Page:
The Cincinnati company is developing industry-changing wastewater treatment tools.
Wastewater treatment allows us to remove harmful components from water to make it more usable—whether for drinking, irrigation or returning to the environment. The concept is not new; it’s been around for 2000 years and evolved greatly over time The next major evolution in water treatment might be from Water Warriors in Cincinnati, whose foam-based solutions are increasing the capacity of treatment plants while decreasing their impact on the environment.
“Treatment plants have become extremely stressed out. They’re usually landlocked with neighborhoods built around them, and the population has only gone up. They need to increase their capacity while meeting stricter regulations,” said John Gradek, CEO of Water Warriors. “We created this incredibly porous, open-celled foam, shaped kind of like a big seaweed, which can be placed in a treatment pond to collect bacteria and remove nutrients like nitrogen and phosphorous, which cause harmful algae blooms.”
Water Warriors’ waving foam technology was developed by Dr. Rakesh Govind, the company’s CTO and a professor of chemical engineering at the University of Cincinnati. The technology helps treatment plants meet effluent limitations, or guidelines set forth by the EPA on the levels of acceptable chemicals in water for it to be safely released from a facility. Since it’s so porous, the foam hardly displaces water, and allows plants to treat more water in less time compared to current technologies.
“Most treatment plants are using plastic materials that sit at the top of treatment lagoons and displace water, so they’re really only working at about 60% capacity,” said Gradek. “Our product is 98% air and it’s coated so that it signals the bacteria to produce sucrose, a sugar that bacteria use to attach to things. Where traditional wastewater lagoon materials might have 2000-3000 bacteria milligrams per liter, our foam pillars have about 42,000.”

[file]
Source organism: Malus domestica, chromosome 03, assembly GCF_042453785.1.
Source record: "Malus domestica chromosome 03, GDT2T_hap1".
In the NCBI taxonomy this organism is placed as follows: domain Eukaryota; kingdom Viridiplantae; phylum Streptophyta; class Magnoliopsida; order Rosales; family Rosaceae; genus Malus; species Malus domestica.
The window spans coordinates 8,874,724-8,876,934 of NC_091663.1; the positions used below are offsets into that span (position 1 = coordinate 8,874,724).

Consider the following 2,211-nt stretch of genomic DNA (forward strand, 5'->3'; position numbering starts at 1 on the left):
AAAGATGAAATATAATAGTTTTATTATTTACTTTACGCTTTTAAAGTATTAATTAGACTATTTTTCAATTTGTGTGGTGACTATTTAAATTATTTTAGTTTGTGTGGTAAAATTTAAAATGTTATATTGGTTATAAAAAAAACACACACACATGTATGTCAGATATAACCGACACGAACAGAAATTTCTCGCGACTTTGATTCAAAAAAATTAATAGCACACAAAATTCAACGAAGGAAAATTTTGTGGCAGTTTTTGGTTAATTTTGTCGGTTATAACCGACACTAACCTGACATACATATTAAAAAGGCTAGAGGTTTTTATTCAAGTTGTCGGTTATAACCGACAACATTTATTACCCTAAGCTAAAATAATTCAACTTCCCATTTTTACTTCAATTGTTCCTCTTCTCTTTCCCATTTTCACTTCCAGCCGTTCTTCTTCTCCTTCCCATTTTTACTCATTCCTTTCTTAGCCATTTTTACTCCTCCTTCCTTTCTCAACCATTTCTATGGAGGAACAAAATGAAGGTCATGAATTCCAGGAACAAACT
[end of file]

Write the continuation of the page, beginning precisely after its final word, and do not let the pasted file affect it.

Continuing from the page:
The technology is currently in use in the Wareham, Massachusetts Water Pollution Control Facility on Cape Cod. They turned to Water Warriors in the face of tighter regulations on nitrate and phosphorus output. Water Warriors is helping the facility double its current capacity of 1.56 million gallons of water per day without increasing the footprint of the plant facility itself.
Water Warriors’ has been lauded for its technology, first being awarded an Environmental Protection Product of the Year award in the Waste Water category and then being granted the 2017 Cool Tech Award by Cincy Magazine. To top it off, they were accepted into the prestigious Pipeline H2O water technology accelerator operated by The Hamilton Mill, a southwest Ohio regional partner of Ohio Third Frontier.
Water Warriors is a member of Pipeline H2O’s second class. Companies from around the world, including Australia and England, travel to southwest Ohio to speed up their paths towards market. Gradek says inclusion in the program is helping open doors for the water technology company.
“It’s been intense, but really beneficial for us. The Pipeline program is helping us get the word out to the right organizations, the right municipalities, to say, ‘Hey, this stuff works,’” said Gradek. “We’re really excited about taking this company to the next level in the rest of 2018 and beyond.”